The welcome committee was definitely there. We could see two rows of emergency vehicles lined up next to the runway, lights flashing. No other traffic coming or going. We were the only ones around in the air. And of course it all went pretty well, considering the other options. Four hours later about half of us boarded another plane, lots of space now, and had a completely eventless flight to London. Little shaken and probably listening to the engine sounds little more attentively, most of us didn’t get much sleep. The connecting flight to my final destination was peacefully eventless and I slept the whole two hours. My bumpiest flight was on a beautiful, breezy summer day from Joburg, South Africa to Lesotho’s capital Maseru on one of the two planes of that small country’s airline. I’m told this flight is almost never completely smooth due to the mountainous geography and wind conditions, but my flight was rough. From start to end. It was like being in a shaker, up and down, from side to side, constantly without a break. Many of us got to get familiar with the little white bag in the seat pocket. And had it continued for another 15 minutes, I would’ve too. I was pale and unsteady on my feet for hours after the jumpy landing. And very happy to be on solid ground.
My most spectacular flight was from Harare to Nairobi on a reputable African airline. It was a brilliant sunny day and the ride was smooth. After about half an hour into the flight the first officer announced that the flight would be about twenty minutes longer. We had to go around a large storm front. Look to your right and you will see it, he said. And we did! I sat at the right window and saw the spectacular sight. The cloud was formed like a cylinder. I could see its shape from the side, its “bottom” and its ”top” as we slowly circled its left side. The most spectacular light show I had ever seen was in progress inside the cylinder. Thousands of lightning strikes in many colors were going in all directions simultaneously, blinking and coloring the different parts of the cloud – bright, white, purple, yellow, red, pink and blue. All of us on the right side of the plane were transfixed on the display, with our heads pressed against the window. That was a stunning spectacle high in the sky!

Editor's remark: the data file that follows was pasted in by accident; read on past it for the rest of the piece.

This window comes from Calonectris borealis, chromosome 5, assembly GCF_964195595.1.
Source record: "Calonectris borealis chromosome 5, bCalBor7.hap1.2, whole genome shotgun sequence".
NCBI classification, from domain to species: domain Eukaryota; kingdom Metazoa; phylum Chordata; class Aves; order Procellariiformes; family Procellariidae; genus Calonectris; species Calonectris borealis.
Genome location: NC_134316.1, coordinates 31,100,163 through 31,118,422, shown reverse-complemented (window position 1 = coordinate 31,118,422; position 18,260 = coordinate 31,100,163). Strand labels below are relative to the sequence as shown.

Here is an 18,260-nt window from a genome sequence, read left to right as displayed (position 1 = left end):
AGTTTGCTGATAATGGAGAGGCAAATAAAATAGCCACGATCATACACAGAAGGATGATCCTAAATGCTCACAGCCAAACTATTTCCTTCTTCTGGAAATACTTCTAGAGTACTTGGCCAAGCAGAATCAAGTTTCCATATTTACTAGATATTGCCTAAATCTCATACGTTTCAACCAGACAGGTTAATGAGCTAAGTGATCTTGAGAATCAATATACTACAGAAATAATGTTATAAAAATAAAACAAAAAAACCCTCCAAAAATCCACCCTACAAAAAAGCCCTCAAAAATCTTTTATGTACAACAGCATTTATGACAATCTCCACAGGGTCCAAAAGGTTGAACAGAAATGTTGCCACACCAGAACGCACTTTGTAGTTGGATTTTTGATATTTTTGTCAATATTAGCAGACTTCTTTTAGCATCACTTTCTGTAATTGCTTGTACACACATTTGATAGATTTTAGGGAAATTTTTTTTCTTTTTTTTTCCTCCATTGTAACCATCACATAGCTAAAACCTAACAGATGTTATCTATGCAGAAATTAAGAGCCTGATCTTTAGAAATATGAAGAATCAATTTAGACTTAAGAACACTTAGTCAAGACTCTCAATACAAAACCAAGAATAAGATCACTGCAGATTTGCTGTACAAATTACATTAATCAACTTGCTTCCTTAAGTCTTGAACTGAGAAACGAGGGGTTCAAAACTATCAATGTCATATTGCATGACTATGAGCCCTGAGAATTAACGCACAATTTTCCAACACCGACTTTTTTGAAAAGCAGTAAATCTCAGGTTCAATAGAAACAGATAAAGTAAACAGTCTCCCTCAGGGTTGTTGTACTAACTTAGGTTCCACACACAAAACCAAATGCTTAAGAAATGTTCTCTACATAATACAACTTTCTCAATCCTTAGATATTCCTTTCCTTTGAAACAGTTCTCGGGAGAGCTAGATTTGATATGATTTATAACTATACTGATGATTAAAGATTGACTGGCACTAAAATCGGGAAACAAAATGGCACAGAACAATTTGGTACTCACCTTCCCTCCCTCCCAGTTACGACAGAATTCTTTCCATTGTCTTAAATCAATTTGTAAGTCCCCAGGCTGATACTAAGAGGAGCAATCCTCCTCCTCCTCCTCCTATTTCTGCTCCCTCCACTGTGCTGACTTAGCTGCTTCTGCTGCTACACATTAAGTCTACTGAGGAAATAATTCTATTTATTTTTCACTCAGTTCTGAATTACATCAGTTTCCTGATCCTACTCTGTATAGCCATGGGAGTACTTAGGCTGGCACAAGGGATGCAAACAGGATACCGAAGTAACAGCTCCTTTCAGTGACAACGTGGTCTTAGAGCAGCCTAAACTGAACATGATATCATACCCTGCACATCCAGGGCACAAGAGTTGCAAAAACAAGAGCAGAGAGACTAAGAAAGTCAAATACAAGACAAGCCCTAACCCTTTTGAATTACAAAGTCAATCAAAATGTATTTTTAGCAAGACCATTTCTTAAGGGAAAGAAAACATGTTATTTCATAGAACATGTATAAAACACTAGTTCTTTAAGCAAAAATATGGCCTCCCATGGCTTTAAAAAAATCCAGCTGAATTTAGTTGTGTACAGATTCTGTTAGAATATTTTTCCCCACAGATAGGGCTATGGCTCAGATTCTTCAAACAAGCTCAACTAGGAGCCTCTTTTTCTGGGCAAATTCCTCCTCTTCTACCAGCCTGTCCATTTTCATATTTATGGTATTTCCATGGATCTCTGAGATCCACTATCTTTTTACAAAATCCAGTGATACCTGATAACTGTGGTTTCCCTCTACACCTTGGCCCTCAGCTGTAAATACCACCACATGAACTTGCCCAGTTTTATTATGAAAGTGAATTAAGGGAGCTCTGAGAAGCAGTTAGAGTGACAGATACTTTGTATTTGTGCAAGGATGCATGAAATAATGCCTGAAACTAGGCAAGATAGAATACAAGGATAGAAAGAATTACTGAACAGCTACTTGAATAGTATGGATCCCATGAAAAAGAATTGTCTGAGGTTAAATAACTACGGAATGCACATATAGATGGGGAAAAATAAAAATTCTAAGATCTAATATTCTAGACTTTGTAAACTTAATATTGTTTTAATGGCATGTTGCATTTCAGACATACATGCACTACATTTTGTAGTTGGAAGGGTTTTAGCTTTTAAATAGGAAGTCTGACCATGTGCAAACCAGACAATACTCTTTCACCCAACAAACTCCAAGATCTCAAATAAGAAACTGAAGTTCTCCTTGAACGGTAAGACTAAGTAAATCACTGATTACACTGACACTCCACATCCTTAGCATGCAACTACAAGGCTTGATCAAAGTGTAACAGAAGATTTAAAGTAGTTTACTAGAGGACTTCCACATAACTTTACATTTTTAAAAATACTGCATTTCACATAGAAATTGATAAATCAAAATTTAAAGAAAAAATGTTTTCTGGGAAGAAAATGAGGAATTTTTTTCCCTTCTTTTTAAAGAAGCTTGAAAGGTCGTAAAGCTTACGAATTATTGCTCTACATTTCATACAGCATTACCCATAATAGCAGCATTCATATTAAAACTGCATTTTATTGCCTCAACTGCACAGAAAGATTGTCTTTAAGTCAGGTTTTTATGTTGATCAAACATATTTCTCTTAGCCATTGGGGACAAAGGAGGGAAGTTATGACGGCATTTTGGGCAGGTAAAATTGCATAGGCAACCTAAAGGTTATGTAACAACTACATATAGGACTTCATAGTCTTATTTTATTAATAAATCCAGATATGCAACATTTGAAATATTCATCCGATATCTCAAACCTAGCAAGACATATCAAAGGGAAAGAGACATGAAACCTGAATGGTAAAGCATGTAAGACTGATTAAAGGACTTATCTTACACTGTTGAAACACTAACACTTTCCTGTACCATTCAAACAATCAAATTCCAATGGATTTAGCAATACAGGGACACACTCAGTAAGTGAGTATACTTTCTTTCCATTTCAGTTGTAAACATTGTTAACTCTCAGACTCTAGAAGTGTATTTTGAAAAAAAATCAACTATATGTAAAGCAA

My most surprising flight was in Europe on a small charter airline, which is no longer in operation. It was the week before Christmas and I was in a hurry to get home after a long business trip to four countries. I was driven to the airport in Skopje, Macedonia by a nice driver from our office. He asked where he would drop me off, what airline I was taking. I told him. He was quiet for a moment and I thought he was doing the cross sign before speaking. No one flies on that airline. Are you sure? I looked at my ticket and said I was, and asked him why was that. He pretended not to hear my question and quietly dropped me off wishing me a safe trip. Walking into the plane I started to feel I would soon find out. I was entering a very old Tupolev, probably retired from Aeroflot several years earlier. All signs were in Russian and I could observe the old age of the plane everywhere. The ceiling and the inside panels were repaired God knows how many times, and the vinyl covered seats were torn and really worn out. I could see some of the screws and nails sticking out. Were they loose? The cockpit door was open but no sight of the pilots. Unmanned aircraft? Oh, there was one male steward in the plane. I didn’t run away…simply because the only way to get home was to catch my flight from Zürich that same afternoon. I sat down and quietly studied the Russian signs.